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Facebook’s Libra is already suffering from several political issues within the United States as several Congress members wrote an open letter to Mark Zuckerberg in which they called to halt the development of Libra, Facebook’s native cryptocurrency.
Now, in Europe, France has announced that it will block the development of Facebook’s Libra as it could become a potential threat to “monetary sovereignty.”
During the opening of Organization for Economic Co-operation and Development (OECD) conference on cryptocurrency, the French economic and finance minister Bruno Le Maire gave a statement regarding the social media giant’s Libra digital currency. He said that “I want to be clear: In these conditions, we cannot authorize the development of Libra on European soil.”
Facebook has been working on the Libra project for a while now and have faced severe criticism from various regulatory and political authorities. However, Facebook is all set to launch Libra in 2020 as its distribution and management will be handled in the crypto-friendly nation of Switzerland.
Its creators believe that Libra will become a global currency which may rival the U.S. dollar because of its more centralized infrastructure. It is important to note that there might be many technical similarities between Bitcoin(BTC)trade and Libra; but Libra is supposed to be more centralized and marked itself as a stablecoin (backed by other financial assets).
Libra will allow users to make payments across Facebook’s suite of apps, including WhatsApp and Messenger. Both of these applications have marked a billion of active users.
Not only in the United States and France, but several other nations have also raised concerns over Libra’s development, including the UK. Experts from the US, UK, and other European countries have made several remarks and issued statements about what they perceive as the crisis of Libra.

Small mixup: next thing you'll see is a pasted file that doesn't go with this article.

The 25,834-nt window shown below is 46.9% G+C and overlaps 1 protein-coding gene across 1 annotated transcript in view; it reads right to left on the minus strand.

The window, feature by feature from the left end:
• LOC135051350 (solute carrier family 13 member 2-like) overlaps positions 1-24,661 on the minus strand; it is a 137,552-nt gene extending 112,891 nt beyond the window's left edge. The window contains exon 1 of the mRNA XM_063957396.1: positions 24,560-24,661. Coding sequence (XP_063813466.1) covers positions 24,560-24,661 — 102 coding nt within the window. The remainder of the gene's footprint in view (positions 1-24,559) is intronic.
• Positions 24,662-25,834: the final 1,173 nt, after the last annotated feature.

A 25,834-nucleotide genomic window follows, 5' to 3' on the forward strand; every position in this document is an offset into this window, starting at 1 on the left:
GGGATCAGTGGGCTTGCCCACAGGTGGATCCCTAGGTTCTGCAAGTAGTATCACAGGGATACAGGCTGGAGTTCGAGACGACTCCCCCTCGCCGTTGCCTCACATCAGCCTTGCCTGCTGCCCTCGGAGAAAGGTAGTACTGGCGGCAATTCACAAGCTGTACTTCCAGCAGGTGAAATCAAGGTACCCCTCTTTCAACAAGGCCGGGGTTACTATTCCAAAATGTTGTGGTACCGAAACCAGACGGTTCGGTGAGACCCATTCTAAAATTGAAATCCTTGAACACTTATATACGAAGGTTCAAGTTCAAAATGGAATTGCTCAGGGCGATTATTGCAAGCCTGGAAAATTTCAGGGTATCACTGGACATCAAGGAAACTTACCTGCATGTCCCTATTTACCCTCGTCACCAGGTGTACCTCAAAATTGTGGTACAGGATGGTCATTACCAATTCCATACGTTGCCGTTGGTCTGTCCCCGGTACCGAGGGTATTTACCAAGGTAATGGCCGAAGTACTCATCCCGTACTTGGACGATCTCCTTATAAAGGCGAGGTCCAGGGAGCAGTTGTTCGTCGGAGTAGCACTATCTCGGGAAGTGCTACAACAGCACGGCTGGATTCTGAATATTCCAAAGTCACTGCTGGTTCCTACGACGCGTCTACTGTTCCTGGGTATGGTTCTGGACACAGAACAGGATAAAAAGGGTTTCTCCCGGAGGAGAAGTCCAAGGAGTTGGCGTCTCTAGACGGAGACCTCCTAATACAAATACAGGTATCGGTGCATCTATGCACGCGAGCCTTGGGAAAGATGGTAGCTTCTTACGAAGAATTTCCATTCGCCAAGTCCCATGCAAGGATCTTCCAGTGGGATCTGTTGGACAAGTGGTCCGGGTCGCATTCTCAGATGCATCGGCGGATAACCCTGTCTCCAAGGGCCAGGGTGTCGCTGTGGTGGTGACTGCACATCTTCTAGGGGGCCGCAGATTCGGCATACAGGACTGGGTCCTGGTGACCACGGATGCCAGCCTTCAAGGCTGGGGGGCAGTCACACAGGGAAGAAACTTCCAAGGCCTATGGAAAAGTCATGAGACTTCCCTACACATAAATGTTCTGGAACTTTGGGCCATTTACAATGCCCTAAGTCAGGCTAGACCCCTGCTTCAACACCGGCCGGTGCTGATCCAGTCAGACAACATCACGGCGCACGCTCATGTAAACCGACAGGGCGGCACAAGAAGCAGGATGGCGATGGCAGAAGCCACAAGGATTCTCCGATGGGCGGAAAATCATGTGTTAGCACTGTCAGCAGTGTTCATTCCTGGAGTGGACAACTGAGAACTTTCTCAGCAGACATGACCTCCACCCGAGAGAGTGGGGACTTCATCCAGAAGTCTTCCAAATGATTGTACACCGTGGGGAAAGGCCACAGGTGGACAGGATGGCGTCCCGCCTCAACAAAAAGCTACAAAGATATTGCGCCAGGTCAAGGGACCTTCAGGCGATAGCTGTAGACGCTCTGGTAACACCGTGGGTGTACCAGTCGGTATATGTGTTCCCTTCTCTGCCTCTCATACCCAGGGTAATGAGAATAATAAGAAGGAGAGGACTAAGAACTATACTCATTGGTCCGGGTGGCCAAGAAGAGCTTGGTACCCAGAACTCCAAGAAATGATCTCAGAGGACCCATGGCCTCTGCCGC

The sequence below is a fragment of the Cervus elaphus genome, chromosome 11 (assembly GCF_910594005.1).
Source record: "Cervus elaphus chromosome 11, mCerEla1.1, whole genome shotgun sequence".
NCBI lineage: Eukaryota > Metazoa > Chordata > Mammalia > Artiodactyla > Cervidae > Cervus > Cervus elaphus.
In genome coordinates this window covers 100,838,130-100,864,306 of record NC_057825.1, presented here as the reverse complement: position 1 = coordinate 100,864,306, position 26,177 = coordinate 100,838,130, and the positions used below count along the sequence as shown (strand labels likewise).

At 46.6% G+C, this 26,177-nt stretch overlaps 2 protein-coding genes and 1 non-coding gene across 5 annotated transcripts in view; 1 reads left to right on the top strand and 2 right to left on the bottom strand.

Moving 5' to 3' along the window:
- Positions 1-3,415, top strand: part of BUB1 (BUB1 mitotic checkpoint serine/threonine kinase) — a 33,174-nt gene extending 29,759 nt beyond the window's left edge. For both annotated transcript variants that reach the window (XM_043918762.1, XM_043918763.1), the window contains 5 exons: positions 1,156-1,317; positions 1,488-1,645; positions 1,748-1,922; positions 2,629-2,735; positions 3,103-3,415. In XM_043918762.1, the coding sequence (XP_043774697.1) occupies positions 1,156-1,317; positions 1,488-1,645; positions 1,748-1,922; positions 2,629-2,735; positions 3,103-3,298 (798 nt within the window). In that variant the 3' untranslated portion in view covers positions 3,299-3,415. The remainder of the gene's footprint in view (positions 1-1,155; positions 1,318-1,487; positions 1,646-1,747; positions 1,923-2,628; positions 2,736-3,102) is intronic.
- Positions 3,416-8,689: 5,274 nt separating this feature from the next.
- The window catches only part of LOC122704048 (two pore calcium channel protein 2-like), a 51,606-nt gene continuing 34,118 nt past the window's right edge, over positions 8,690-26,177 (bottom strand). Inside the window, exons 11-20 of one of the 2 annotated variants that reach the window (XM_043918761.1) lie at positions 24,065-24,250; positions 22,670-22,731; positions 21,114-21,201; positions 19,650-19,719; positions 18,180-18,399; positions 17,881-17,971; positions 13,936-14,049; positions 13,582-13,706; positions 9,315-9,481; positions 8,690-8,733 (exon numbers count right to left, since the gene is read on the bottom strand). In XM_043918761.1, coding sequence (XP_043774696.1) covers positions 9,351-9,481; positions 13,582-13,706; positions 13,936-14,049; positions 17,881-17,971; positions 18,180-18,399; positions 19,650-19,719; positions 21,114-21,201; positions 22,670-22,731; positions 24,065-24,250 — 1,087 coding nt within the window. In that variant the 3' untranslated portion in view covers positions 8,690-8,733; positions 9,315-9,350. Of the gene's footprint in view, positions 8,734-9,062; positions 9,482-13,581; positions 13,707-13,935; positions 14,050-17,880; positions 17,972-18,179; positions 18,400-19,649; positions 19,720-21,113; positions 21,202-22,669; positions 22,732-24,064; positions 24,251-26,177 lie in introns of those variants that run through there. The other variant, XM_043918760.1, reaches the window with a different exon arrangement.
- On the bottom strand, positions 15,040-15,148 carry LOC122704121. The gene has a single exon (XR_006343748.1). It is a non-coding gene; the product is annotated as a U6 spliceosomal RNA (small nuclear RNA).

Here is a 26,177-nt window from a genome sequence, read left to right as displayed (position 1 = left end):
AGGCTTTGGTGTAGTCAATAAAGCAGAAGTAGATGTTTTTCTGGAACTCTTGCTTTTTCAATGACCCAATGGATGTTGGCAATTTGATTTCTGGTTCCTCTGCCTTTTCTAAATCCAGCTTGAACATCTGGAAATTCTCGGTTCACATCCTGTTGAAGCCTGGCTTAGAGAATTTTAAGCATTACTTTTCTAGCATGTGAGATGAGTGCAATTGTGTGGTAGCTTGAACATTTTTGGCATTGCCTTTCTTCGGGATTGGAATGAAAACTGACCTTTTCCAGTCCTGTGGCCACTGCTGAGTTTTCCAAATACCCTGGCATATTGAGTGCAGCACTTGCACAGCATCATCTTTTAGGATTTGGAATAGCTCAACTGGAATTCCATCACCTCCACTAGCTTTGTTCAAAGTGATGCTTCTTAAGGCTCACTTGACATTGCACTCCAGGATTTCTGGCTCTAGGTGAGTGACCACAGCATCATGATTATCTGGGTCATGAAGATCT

The US Senate Committee on Banking, Housing and Urban Affairs bashed Facebook with senators asserting that Facebook “doesn’t deserve our trust” and “should be treated like the profit-seeking corporation that it is.”
Damian Collins, chair of the Digital, Culture, Media and Sport Committee, told Financial News: “To me, [Libra] suggests that Facebook’s almost trying to turn itself into its own country.”
Facebook has also made it clear that it will not launch the Libra crypto project until it has satisfied the concerns of regulators around the world. Dante Disparte, Libra’s head of policy and communications said that Mr. Le Maire’s comments “further underscore the importance” of working with regulatory bodies.
“In the nearly three months since the intent to launch the Libra project was announced, we have become the world’s most scrutinized fintech effort,” he added.